Partial (paresis) or complete loss (paralysis) of nerve function to voice box muscles results in abnormal vocal fold function, which affects the ability to speak and sing, and in some cases also affect breathing and swallowing functions. Attempts to compensate, oftentimes leads to voice tiring after prolonged use or vocal fatigue.
Temporary or Permanent
Interruption of the nerve input to voice box muscles may be temporary or permanent, partial or complete, affecting one or more voice box muscles.
Vocal fold paresis and paralysis comprise a range - from mild to severe - of abnormal voice box muscle functions due to varying degrees of abnormal nerve input.
A Frequently Missed Cause of Voice Disorders
Paresis of voice box muscles is oftentimes missed as the cause of a voice disorder because patient complaints can be very mild. For example, a patient with vocal fold paresis may only notice voice tiring after use, oftentimes at the end of the day (vocal fatigue).
Identification of Paresis and Paralysis Needs to be Carefully Done
- Absence of vocal fold movement or vocal fold immobility is highly suggestive of vocal fold paralysis but may also be due to other causes - hence thorough medical evaluation is necessary.
- Likewise, if the vocal folds do move, it does not eliminate nerve impairment as a cause of the voice disorder since vocal fold paresis may be present.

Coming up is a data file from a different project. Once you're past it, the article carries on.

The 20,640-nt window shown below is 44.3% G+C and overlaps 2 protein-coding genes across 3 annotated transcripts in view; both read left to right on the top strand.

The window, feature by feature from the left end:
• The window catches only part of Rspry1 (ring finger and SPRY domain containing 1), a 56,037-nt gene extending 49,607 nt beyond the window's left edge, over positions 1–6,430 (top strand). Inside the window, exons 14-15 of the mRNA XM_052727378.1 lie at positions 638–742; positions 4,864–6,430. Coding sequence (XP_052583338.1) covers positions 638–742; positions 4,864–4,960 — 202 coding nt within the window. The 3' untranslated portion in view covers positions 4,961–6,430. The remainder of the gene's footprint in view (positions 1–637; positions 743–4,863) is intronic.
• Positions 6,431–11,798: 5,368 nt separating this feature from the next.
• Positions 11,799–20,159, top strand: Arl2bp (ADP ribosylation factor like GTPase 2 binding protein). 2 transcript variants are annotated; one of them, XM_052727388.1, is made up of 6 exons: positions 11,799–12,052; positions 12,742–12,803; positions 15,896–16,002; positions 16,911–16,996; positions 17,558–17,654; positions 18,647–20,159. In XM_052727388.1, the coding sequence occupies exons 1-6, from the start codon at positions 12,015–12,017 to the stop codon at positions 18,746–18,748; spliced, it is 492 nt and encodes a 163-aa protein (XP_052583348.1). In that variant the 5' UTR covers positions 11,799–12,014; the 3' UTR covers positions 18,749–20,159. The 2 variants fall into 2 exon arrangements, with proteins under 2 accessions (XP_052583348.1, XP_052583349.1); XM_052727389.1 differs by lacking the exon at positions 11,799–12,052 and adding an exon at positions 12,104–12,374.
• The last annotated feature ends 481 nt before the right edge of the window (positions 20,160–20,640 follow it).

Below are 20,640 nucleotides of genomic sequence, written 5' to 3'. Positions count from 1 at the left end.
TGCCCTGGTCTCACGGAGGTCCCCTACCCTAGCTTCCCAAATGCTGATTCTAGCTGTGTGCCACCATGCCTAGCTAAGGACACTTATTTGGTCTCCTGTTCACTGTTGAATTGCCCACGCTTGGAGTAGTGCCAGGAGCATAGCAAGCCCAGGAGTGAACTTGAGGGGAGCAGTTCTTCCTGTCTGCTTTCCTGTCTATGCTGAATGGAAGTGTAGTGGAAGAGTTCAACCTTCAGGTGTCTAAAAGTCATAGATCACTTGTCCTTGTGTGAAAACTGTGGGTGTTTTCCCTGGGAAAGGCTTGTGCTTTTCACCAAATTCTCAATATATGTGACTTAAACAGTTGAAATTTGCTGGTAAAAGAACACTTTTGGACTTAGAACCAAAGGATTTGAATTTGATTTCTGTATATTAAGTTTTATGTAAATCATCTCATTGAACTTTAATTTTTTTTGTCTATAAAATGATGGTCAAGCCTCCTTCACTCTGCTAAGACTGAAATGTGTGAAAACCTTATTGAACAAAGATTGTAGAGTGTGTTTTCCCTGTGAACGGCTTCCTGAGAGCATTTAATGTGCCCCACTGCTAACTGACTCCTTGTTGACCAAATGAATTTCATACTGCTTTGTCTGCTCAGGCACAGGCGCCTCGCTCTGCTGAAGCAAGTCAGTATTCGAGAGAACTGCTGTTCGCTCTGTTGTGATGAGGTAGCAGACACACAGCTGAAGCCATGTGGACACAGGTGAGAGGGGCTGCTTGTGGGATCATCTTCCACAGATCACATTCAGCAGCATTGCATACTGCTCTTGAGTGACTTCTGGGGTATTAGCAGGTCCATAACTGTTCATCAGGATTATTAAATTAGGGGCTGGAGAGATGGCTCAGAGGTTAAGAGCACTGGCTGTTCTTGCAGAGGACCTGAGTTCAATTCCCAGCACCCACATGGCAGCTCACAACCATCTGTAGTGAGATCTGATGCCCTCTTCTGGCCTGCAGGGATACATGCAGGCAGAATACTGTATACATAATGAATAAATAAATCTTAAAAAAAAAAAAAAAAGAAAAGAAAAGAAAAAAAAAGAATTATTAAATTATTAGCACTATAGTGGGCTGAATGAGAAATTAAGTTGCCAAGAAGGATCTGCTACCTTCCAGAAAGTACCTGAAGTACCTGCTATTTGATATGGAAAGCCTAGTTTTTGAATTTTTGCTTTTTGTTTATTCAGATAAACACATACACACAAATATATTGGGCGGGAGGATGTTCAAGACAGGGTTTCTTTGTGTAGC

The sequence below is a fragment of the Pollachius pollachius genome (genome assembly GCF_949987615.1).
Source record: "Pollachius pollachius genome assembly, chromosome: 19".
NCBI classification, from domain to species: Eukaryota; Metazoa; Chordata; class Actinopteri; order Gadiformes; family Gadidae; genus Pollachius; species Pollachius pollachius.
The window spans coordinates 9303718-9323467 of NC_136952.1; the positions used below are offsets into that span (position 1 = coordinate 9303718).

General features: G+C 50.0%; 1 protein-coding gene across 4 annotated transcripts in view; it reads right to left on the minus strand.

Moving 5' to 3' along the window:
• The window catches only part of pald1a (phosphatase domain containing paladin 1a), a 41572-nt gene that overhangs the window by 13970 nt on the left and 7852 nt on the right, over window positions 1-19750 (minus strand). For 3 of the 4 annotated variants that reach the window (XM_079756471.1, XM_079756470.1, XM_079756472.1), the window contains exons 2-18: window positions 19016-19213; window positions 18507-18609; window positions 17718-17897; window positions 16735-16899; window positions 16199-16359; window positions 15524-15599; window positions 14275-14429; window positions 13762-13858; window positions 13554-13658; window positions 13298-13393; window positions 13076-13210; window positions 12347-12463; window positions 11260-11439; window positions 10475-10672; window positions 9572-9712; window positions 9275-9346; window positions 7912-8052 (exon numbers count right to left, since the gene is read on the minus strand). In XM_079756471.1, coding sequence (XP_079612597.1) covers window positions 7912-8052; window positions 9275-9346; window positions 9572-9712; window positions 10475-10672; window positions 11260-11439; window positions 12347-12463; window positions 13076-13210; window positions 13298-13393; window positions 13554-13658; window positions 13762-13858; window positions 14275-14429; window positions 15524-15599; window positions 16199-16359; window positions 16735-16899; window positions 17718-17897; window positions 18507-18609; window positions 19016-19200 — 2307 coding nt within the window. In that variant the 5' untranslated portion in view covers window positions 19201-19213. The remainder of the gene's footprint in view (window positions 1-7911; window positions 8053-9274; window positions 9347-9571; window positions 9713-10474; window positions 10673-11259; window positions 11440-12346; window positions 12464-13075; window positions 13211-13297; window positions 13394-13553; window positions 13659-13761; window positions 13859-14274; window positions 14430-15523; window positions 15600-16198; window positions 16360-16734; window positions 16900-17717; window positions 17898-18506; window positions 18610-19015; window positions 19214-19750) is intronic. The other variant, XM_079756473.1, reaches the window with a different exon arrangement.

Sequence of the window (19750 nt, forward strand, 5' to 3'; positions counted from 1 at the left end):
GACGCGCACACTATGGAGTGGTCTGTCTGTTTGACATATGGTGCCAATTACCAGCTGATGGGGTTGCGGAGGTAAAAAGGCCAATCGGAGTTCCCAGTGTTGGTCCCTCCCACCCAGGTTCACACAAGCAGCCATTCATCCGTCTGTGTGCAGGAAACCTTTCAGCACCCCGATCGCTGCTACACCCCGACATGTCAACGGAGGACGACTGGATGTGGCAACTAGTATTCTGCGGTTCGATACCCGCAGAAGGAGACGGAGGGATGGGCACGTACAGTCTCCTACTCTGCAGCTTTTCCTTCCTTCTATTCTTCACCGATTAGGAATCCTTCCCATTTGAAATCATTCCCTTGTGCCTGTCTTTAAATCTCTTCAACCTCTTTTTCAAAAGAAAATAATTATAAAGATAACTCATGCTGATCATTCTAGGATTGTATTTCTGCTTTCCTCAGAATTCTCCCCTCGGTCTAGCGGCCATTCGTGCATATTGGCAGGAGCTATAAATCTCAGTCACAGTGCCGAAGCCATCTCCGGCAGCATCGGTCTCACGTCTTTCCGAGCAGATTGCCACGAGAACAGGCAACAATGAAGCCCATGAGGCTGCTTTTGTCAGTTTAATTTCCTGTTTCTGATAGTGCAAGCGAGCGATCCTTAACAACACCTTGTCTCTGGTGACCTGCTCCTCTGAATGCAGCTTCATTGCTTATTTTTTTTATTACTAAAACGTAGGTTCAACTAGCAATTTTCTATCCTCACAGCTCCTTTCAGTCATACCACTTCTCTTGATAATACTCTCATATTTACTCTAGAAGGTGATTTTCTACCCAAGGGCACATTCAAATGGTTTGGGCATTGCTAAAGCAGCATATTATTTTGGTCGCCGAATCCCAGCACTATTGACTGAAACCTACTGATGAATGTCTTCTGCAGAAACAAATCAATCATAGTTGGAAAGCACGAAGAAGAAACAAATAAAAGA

Two Key Tests Used To Identify Paresis and Paralysis
- Magnified viewing of vocal movement and position through a special scope or laryngoscopy can identify vocal fold abnormalities suggestive of vocal fold paralysis. (For more information, see Laryngoscopy/Stroboscopy.)
- Laryngeal electromyography or LEMG confirms the diagnosis of vocal fold paralysis and vocal fold paresis. (For more information, see LEMG.)
Identification of Cause
A Key to Treatment Plan
Since there are many causes of vocal fold paresis and paralysis, the cause for each patient needs to be evaluated systematically. As with all disorders, finding out the cause helps map out a treatment plan.
A Treatment Goal
Even when nothing can be done about the nerve damage causing vocal fold paresis or paralysis, improving the function of the vocal fold and voice can be addressed by the voice box surgeon-specialist (laryngologist).
Any and all airway problems require immediate attention.